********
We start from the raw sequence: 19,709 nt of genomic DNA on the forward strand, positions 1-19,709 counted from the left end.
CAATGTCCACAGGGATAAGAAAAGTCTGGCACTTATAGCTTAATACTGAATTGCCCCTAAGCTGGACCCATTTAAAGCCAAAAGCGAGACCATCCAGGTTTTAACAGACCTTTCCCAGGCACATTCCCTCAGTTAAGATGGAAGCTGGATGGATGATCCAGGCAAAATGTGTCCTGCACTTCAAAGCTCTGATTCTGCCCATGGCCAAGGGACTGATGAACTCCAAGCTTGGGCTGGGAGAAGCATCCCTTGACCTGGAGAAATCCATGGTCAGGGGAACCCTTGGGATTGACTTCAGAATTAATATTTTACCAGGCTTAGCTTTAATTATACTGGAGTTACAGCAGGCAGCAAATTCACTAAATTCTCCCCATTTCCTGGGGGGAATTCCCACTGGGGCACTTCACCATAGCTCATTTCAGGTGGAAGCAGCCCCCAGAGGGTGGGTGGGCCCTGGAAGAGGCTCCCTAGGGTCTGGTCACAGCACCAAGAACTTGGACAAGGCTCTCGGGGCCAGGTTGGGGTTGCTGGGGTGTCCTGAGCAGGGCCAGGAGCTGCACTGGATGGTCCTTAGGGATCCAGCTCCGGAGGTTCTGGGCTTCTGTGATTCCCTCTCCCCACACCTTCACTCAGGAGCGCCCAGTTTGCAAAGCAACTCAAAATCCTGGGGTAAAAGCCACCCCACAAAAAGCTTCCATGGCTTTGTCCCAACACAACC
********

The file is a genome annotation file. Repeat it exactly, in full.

We start from the raw sequence: 19,709 nt of genomic DNA on the forward strand, positions 1-19,709 counted from the left end.
CAATGTCCACAGGGATAAGAAAAGTCTGGCACTTATAGCTTAATACTGAATTGCCCCTAAGCTGGACCCATTTAAAGCCAAAAGCGAGACCATCCAGGTTTTAACAGACCTTTCCCAGGCACATTCCCTCAGTTAAGATGGAAGCTGGATGGATGATCCAGGCAAAATGTGTCCTGCACTTCAAAGCTCTGATTCTGCCCATGGCCAAGGGACTGATGAACTCCAAGCTTGGGCTGGGAGAAGCATCCCTTGACCTGGAGAAATCCATGGTCAGGGGAACCCTTGGGATTGACTTCAGAATTAATATTTTACCAGGCTTAGCTTTAATTATACTGGAGTTACAGCAGGCAGCAAATTCACTAAATTCTCCCCATTTCCTGGGGGGAATTCCCACTGGGGCACTTCACCATAGCTCATTTCAGGTGGAAGCAGCCCCCAGAGGGTGGGTGGGCCCTGGAAGAGGCTCCCTAGGGTCTGGTCACAGCACCAAGAACTTGGACAAGGCTCTCGGGGCCAGGTTGGGGTTGCTGGGGTGTCCTGAGCAGGGCCAGGAGCTGCACTGGATGGTCCTTAGGGATCCAGCTCCGGAGGTTCTGGGCTTCTGTGATTCCCTCTCCCCACACCTTCACTCAGGAGCGCCCAGTTTGCAAAGCAACTCAAAATCCTGGGGTAAAAGCCACCCCACAAAAAGCTTCCATGGCTTTGTCCCAACACAACC